Monday, October 09, 2017

Number 2112: Bozo the ’bot

Bozo the Robot was “born” in Smash Comics #1 as “Hugh Hazzard and His Iron Man.” After awhile the feature’s name was changed to “Bozo the Robot.” Hugh and Bozo were created by artist George Brenner, whose career went back to the very early years of comic books. In 1943 Brenner took over the editor’s job at Quality, and lasted there until 1949.

Brenner died young, at age 43, of an apparent heart attack. Even his son, John, in an interview, has had trouble finding out more information about his father’s role in the history of comic books. You can read an interesting interview with John Brenner  at the Quality Companion blog.

Early comics often played fast and loose with the United States Constitution, or acted like it didn’t exist. There are all sorts of problems with the plot device of having a law passed with a penalty of immediate death for spies and saboteurs. [SPOILER!] Not only that, the villain here, Emil Kurt, is taken into custody by Bozo, found guilty and executed the same night by firing squad.[END SPOILER]  There is such a thing as due process, and it does not look like it was done in this case. A law like the one in this story would not get signed by any President of the U.S. Well...I sure hope not, anyway...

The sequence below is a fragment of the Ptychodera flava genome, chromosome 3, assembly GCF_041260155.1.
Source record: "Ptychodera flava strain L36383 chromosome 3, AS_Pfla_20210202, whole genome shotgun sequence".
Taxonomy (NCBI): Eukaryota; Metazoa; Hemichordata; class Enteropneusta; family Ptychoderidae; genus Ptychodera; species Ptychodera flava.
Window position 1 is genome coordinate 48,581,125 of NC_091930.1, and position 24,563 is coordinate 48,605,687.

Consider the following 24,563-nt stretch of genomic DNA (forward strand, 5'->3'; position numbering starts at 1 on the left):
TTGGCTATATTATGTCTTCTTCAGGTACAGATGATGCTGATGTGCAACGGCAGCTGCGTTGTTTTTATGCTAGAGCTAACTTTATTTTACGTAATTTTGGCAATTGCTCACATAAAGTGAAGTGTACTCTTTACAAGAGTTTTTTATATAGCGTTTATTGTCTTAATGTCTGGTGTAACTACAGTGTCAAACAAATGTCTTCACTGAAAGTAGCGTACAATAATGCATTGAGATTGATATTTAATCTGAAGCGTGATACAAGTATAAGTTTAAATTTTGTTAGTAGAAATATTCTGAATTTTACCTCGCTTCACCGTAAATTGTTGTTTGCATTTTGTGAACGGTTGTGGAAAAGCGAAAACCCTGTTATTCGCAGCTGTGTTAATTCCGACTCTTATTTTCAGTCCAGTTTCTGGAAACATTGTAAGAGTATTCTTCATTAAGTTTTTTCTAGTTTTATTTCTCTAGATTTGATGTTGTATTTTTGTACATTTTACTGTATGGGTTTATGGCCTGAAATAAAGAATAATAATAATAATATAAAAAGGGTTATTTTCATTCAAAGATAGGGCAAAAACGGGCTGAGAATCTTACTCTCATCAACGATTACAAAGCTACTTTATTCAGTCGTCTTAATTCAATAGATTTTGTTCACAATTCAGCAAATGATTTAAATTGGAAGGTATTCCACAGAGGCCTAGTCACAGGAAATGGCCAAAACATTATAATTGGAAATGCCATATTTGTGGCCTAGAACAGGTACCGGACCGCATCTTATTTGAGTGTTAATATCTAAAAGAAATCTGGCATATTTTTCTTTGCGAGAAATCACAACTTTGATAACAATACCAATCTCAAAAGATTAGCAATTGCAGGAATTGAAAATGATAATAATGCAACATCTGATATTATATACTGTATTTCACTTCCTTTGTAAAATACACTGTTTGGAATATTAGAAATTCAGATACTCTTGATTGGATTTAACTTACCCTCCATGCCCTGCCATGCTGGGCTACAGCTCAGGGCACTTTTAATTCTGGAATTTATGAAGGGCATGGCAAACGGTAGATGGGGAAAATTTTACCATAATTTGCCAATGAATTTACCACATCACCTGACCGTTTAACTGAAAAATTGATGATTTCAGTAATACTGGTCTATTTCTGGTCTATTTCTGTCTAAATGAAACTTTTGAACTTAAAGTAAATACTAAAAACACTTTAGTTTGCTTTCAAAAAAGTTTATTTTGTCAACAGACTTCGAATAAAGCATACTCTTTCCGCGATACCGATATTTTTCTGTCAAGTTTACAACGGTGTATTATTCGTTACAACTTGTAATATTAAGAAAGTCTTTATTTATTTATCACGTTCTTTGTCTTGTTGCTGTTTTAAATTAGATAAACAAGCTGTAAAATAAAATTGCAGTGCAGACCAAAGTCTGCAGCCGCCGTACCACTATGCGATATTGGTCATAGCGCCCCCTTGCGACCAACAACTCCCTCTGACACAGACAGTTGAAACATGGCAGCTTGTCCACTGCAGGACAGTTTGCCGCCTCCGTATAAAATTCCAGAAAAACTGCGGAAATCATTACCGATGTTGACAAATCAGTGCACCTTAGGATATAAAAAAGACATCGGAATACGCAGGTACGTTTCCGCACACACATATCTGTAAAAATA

From Smash Comics #29 (1941):

1 comment:

Daniel [] said...

Roosevelt's commitment to the Constitution was nominal, and Ex parte Quirin illustrated the absence of real commitment in application to spies and to saboteurs. Roosevelt wanted all of the accused — including Dasch — killed, come Hell or high water. Thank G_d a Janes Act never reached his desk, as the Supreme Court showed a decided lack of courage in deciding Quirin!

Tangentially, I note that Churchill wanted to have an electric chair quickly transported to wherever Hitler were held after capture, and for him then to be summarily executed with it. (The United Kingdom didn't use electrocution as a means of execution; I guess that Churchill thought electrocution especially dire. Hitler feared the humiliation of being placed on public display, and probably would have welcomed a summary execution.)